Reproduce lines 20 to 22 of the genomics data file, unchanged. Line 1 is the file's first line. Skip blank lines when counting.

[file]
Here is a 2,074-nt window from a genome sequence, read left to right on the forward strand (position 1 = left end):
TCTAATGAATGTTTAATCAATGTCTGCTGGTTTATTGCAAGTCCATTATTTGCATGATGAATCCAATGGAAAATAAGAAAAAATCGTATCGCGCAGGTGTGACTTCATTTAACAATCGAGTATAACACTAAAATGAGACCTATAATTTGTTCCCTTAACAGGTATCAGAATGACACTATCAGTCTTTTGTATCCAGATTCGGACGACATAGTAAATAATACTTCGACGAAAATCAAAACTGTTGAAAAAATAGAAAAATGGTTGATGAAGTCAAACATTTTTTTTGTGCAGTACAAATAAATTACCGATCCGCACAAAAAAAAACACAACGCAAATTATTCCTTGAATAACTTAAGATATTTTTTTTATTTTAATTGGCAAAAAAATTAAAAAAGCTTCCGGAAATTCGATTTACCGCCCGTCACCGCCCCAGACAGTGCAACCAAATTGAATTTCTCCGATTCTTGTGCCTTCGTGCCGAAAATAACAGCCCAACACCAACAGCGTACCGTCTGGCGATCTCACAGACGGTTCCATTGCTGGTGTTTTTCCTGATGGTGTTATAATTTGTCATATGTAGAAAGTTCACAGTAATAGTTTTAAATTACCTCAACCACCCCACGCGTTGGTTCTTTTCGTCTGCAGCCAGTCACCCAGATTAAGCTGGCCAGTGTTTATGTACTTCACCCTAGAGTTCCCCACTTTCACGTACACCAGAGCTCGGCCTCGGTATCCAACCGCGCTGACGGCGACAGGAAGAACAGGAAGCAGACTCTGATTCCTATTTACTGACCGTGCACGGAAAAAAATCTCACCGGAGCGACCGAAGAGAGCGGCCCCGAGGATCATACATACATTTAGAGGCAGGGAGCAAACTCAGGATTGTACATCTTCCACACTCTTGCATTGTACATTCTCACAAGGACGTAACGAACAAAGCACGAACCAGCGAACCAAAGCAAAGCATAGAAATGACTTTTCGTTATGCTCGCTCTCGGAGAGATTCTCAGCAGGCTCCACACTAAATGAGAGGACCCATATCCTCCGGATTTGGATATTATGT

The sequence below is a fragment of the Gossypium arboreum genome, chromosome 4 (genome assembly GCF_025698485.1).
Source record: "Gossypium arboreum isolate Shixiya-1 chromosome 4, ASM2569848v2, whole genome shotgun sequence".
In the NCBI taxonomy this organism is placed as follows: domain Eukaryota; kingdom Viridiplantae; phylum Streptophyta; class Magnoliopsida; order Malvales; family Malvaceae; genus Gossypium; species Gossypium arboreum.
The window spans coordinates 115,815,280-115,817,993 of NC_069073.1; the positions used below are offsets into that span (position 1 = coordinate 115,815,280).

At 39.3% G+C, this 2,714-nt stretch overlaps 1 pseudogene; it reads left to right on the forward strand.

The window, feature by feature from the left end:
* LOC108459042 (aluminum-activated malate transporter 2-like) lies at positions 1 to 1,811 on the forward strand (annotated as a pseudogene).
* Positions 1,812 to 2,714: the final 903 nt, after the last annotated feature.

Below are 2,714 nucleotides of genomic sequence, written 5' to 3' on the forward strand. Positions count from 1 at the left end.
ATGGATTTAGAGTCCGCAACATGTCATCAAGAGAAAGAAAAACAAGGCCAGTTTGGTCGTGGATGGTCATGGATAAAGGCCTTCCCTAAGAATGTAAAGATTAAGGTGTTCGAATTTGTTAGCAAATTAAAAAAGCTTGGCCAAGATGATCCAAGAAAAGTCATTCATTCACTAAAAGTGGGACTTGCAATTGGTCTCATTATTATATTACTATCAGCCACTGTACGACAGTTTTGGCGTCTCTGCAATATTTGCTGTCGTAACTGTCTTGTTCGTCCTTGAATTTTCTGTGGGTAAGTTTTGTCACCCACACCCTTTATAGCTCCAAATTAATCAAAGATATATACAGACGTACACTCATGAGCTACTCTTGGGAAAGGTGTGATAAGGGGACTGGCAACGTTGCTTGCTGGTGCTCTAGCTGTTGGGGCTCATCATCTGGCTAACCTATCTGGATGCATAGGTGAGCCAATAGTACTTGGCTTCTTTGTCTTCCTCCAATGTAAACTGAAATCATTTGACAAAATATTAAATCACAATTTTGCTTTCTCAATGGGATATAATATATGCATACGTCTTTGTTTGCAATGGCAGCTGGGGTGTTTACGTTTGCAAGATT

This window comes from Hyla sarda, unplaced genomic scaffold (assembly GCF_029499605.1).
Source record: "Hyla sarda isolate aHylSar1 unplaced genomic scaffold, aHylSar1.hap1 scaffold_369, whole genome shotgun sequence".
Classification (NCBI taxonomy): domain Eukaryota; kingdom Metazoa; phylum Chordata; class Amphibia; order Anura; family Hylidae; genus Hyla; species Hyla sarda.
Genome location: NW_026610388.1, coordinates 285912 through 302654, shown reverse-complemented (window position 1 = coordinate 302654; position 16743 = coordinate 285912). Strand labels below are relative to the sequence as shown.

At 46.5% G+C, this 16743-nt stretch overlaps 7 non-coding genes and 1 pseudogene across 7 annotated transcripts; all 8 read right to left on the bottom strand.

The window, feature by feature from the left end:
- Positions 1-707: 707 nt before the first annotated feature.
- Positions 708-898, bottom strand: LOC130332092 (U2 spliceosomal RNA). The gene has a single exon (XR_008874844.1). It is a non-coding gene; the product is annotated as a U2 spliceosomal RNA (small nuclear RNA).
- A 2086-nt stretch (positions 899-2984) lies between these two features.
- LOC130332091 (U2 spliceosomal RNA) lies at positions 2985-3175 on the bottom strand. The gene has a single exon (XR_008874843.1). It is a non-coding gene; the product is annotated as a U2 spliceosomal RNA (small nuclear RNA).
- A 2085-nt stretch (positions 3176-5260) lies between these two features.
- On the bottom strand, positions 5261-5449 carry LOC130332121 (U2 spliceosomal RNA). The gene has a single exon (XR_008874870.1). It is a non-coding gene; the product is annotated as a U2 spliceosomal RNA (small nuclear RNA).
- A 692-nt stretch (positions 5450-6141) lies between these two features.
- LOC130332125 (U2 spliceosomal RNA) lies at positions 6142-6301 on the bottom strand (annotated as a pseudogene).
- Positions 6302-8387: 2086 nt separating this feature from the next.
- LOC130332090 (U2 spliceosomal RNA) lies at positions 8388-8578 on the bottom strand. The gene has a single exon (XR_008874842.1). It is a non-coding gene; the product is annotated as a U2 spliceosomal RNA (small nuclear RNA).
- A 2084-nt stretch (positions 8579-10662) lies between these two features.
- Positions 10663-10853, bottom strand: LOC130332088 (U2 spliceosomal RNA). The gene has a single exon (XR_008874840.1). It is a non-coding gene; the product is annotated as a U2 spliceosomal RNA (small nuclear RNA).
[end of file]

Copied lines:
- Positions 708-898, bottom strand: LOC130332092 (U2 spliceosomal RNA). The gene has a single exon (XR_008874844.1). It is a non-coding gene; the product is annotated as a U2 spliceosomal RNA (small nuclear RNA).
- A 2086-nt stretch (positions 899-2984) lies between these two features.
- LOC130332091 (U2 spliceosomal RNA) lies at positions 2985-3175 on the bottom strand. The gene has a single exon (XR_008874843.1). It is a non-coding gene; the product is annotated as a U2 spliceosomal RNA (small nuclear RNA).